Actress and freelance writer Yumi Ishikawa, whose campaign against mandatory high heels in the workplace saw broad public support, has stepped up her fight against strict corporate dress codes in Japan to include a ban at some firms on women wearing glasses.
Ishikawa shot to prominence this year with her drive against Japanese office culture, in which high heels are seen as near-obligatory when job-hunting or working in the office.
Known by the hashtag #KuToo — a play on words from the Japanese word “kutsu,” meaning “shoes,” and “kutsuu,” meaning “pain” — the campaign was recognized Monday for having generated one of the buzzwords of the year.
Ishikawa’s latest petition to relax the rules, delivered to the labor ministry on Tuesday, has attracted more than 31,000 signatures.
“The root cause of the problem is that (there are companies) that have rules for women only — such as a ban on wearing glasses or a requirement to wear make-up,” the 32-year-old told reporters.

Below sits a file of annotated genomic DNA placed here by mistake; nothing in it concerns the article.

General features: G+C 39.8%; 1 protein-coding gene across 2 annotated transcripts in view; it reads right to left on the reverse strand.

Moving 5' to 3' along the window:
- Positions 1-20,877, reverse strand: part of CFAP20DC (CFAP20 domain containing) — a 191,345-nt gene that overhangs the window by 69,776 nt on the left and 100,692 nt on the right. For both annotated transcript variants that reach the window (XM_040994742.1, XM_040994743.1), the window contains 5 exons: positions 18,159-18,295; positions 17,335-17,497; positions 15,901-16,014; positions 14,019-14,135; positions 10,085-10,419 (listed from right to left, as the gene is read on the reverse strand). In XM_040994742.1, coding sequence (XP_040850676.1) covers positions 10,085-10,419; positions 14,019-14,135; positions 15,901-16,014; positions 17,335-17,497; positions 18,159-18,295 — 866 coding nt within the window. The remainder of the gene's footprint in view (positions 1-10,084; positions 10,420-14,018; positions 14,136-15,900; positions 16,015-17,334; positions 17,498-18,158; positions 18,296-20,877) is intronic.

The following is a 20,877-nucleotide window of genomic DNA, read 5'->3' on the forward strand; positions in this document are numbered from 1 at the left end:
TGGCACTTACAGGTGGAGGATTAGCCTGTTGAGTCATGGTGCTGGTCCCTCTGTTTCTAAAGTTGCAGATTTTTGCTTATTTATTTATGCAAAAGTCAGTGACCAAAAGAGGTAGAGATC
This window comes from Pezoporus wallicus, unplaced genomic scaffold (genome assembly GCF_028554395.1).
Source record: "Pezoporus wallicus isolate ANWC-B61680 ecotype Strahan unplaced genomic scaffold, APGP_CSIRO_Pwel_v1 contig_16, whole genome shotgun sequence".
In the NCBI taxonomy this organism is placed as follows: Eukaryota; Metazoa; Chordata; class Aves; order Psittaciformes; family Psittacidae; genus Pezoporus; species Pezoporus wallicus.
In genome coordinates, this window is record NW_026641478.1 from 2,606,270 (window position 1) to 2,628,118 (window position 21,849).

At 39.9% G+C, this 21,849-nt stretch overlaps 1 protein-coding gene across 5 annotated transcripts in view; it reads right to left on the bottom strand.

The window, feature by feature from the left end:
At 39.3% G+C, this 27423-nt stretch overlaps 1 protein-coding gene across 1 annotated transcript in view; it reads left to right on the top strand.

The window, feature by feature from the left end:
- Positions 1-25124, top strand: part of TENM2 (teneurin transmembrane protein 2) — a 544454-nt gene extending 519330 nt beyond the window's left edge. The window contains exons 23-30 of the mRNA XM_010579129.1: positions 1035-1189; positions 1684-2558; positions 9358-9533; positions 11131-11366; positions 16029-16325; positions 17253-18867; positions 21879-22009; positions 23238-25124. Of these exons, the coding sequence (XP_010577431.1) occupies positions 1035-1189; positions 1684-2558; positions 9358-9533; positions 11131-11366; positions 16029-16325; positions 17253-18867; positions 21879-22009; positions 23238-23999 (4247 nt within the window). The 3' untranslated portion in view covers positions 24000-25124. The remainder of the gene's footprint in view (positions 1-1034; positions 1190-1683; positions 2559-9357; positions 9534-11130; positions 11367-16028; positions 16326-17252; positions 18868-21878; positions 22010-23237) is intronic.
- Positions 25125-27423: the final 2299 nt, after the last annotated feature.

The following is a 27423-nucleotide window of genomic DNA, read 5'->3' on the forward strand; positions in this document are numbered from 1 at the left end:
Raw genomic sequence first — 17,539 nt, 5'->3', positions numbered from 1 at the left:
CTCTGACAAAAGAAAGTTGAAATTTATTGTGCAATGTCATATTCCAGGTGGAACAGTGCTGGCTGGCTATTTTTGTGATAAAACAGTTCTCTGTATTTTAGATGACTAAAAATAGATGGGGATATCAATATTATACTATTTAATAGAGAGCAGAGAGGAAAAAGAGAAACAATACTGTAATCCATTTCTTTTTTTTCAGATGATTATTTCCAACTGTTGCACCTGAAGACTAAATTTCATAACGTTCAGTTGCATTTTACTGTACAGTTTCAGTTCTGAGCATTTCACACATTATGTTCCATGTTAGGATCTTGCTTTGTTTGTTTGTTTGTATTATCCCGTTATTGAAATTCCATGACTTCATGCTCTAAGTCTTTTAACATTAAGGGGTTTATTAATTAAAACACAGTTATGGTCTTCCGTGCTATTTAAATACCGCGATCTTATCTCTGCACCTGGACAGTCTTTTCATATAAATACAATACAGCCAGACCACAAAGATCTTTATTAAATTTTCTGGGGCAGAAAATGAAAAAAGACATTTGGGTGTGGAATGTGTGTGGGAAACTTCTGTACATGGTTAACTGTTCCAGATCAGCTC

“This practice has to be reviewed,” she added.
Campaigners had already submitted a petition to the government in June that called for legislation to declare as harassment policies that make wearing high heels mandatory.
But Ishikawa said progress had been lukewarm, and she was “shocked to see there was no mention of high heels” in the government’s draft rules published in October.
An official who received the petition said the labor ministry would take it into consideration before making a final decision on new government rules to counter harassment in the workplace.
One 28-year-old receptionist, who asked to remain anonymous, said glasses had been banned at her workplace because they give a “cold facial expression.”
“I’ve been wearing glasses for more than a decade because I suffer from dry eye syndrome. I feel uncomfortable wearing contact lenses and am worried that my eye disease may get worse,” she said.
An official at a major employment agency said that some companies asked receptionists to “refrain from wearing glasses” as part of dress codes that also included bans on dyed hair or unmanicured nails.
Campaigners have said high heels are akin to modern foot-binding, while others have pushed for other dress codes — such as the expectation that most men will wear business suits — to be loosened in the workplace.